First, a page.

Thursday 11 December 2008

Eleanor's dream: 1948 to 2008, the state of human rights at the UN

"From its inception in June 2006 to the present, the HRC has condemned North Korea in 1 resolution, Myanmar in 4, and Israel in 20 resolutions."

"Six decades ago, on December 10, 1948, the United Nations adopted the Universal Declaration of Human Rights, the magna carta for mankind. The historic proclamation was created by a drafting committee that included Eleanor Roosevelt, founding chair of the UN Human Rights Commission, René Cassin of France, Charles Malik of Lebanon, P.C. Chang of China, and John Humphrey of Canada, and enshrined core principles common to all humanity. The 60th anniversary of the Declaration is a time to celebrate and reaffirm these universal principles.

For proponents of human rights worldwide, however, the celebration of this historic text is marred by the state of crisis that plagues the current UN Human Rights Council (HRC). Created in 2006 to replace the Commission, which became discredited for being politicized and acting arbitrarily, the HRC was supposed to mark a new beginning. Regrettably, with few exceptions, the opposite has happened. The council is dominated today by an alliance of repressive regimes, including China, Cuba, and Saudi Arabia, that has acted systematically to undermine and erode core principles and effective mechanisms created by the generation of Eleanor Roosevelt and those that followed. (...)

The Council appointed one expert who is the co-founder of the "Moammar Qaddafi Human Rights Prize" (Jean Ziegler), and another who believes that the terrorist attacks of September 11, 2001, were an inside job (Richard Falk). Although a new mechanism to review all states (Universal Periodic Review, or UPR) has potential, thus far it has been largely a toothless exercise.

Sixty years after the founding vision of Eleanor Roosevelt and René Cassin, the United Nations human rights system as a whole find itself in a state of crisis. This UN Watch report includes the following key findings:

- Only 13 of 47 HRC Members Voted Positively: Out of 47 HRC member states, only a minority of 13 had positive voting records in our study of actions taken on 32 key resolutions. In order of highest ranking, these were Canada, France, Germany, Italy, Netherlands, Romania, Slovenia, United Kingdom, Switzerland, Bosnia, Ukraine, Japan, and the Republic of Korea.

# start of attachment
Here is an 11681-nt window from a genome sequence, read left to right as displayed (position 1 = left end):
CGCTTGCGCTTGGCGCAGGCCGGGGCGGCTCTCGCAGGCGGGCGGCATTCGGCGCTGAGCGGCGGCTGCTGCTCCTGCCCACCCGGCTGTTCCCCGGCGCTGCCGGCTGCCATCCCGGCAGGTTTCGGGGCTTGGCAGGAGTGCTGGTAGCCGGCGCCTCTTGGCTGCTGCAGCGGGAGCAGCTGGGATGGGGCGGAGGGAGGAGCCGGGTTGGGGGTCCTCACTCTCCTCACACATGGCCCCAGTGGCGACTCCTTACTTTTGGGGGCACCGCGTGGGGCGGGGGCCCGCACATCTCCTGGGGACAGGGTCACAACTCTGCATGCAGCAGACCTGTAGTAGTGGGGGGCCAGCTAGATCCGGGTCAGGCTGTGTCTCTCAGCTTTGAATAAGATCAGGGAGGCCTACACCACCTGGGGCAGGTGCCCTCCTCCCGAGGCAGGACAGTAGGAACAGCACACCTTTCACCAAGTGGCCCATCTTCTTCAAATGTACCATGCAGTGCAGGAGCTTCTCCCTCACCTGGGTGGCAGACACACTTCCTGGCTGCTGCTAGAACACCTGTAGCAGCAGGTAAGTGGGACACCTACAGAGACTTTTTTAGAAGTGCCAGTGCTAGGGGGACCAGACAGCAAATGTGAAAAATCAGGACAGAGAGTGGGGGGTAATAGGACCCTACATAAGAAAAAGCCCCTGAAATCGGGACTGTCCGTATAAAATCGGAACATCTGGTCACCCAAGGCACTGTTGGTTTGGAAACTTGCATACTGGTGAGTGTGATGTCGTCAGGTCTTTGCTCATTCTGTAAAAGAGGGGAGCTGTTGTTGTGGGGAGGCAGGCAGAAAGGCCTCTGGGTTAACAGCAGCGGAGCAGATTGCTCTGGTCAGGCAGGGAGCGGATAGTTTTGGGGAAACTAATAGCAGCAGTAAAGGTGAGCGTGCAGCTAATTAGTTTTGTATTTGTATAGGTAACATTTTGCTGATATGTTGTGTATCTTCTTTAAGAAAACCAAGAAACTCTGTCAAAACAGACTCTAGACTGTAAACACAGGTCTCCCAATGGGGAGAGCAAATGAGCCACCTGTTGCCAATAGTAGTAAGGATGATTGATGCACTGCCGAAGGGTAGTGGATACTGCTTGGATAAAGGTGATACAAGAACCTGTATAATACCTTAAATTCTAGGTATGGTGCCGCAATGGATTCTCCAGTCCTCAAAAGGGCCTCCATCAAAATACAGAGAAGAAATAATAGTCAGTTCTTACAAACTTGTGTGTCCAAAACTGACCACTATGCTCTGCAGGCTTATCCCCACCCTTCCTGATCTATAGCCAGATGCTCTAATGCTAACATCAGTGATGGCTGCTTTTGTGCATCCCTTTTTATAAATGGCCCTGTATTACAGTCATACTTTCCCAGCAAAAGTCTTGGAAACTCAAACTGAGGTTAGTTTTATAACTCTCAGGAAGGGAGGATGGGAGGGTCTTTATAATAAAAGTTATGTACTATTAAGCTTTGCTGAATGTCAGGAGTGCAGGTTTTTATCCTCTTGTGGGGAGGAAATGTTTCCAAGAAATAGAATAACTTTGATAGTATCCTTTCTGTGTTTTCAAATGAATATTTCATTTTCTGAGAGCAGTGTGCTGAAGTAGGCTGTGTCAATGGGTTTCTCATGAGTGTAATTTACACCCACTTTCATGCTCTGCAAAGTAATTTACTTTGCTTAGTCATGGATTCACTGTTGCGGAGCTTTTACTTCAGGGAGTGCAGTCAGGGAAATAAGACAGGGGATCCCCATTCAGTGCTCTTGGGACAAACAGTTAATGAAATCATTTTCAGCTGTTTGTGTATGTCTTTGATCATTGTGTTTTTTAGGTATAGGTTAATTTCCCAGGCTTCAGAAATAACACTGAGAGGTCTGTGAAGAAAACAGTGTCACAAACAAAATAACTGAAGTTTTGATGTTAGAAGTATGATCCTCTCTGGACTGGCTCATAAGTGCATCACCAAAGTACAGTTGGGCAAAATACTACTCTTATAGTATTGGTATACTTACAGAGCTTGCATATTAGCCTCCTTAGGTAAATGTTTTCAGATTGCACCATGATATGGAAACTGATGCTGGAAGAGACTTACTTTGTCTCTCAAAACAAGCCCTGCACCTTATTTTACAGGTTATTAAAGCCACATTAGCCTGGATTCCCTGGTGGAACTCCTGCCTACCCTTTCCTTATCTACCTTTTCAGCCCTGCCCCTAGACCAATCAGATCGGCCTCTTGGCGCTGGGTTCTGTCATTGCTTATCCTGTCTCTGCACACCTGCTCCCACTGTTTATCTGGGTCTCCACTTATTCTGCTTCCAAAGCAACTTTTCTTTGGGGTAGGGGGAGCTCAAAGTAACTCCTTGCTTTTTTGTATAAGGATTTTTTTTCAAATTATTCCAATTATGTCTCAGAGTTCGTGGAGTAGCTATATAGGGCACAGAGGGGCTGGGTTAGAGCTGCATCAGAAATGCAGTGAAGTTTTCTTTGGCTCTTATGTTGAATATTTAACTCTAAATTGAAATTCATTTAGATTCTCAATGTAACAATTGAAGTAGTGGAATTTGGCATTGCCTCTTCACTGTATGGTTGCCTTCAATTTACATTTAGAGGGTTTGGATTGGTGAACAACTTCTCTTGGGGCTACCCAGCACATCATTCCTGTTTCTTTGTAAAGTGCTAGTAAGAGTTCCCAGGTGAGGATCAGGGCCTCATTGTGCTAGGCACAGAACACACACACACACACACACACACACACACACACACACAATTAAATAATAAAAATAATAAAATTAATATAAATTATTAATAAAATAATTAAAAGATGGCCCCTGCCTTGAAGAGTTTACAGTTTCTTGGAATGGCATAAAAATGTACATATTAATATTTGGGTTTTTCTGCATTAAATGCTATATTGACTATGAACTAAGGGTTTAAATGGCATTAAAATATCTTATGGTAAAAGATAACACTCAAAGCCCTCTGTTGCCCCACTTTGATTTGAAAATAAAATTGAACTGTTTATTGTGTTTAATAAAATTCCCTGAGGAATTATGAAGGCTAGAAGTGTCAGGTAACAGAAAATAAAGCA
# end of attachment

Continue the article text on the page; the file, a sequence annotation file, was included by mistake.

- Majority 34 of 47 HRC Members Voted Negatively: A majority of 34 out of the 47 HRC member states had negative voting records - casting ballots against independent human rights mechanisms or basic principles such as free speech - or supported counter-productive resolutions sponsored by repressive regimes. From bad to worse, these were: Guatemala, Uruguay, Mexico, Peru, Brazil, Bolivia, Gabon, Cameroon, Ghana, India, Madagascar, Philippines, Angola, Jordan, Mauritius, Zambia, Saudi Arabia, Azerbaijan, Bangladesh, Djibouti, Mali, Nigeria, Pakistan, Qatar, Senegal, South Africa, Cuba, Egypt, Indonesia,Malaysia, Nicaragua, Russia, Sri Lanka and China.

- HRC Ignored Worst Abusers: In 2007-2008, the council failed to address the world’s worst human rights violations. Of the 20 worst violators on Freedom House’s annual survey, the council censured only Myanmar and North Korea. While it did adopt resolutions on Sudan, these were non-condemnatory, weak, and ineffective, some even praising Sudan for its "cooperation." Somalia’s violations were addressed as a matter of mere "technical consideration. Even worse, the council failed to adopt any resolution, special session or investigative mandate for: Belarus, China, Cuba, Chad, Equatorial Guinea, Eritrea, Laos, Libya, Morocco, North Korea, Russia, Saudi Arabia, Syria, Turkmenistan, Uzbekistan and Zimbabwe. (...)

- Total HRC Condemnations to Date: From its inception in June 2006 to the present, the HRC has condemned North Korea in 1 resolution, Myanmar in 4, and Israel in 20 resolutions. While the council did address Sudan several times, these were not condemnations but weak and ineffective resolutions, some of which actually praised Sudan for its "cooperation." Despite the pleas of former UNSecretary-General Kofi Annan as well as current UN chief Ban Ki-moon, the HRC’sf ocus has actually become even more narrow than was the case under the former Commission on Human Rights."

Source: UN Watch
Read full Executive Summary here
Full Report (PDF version) here

No comments: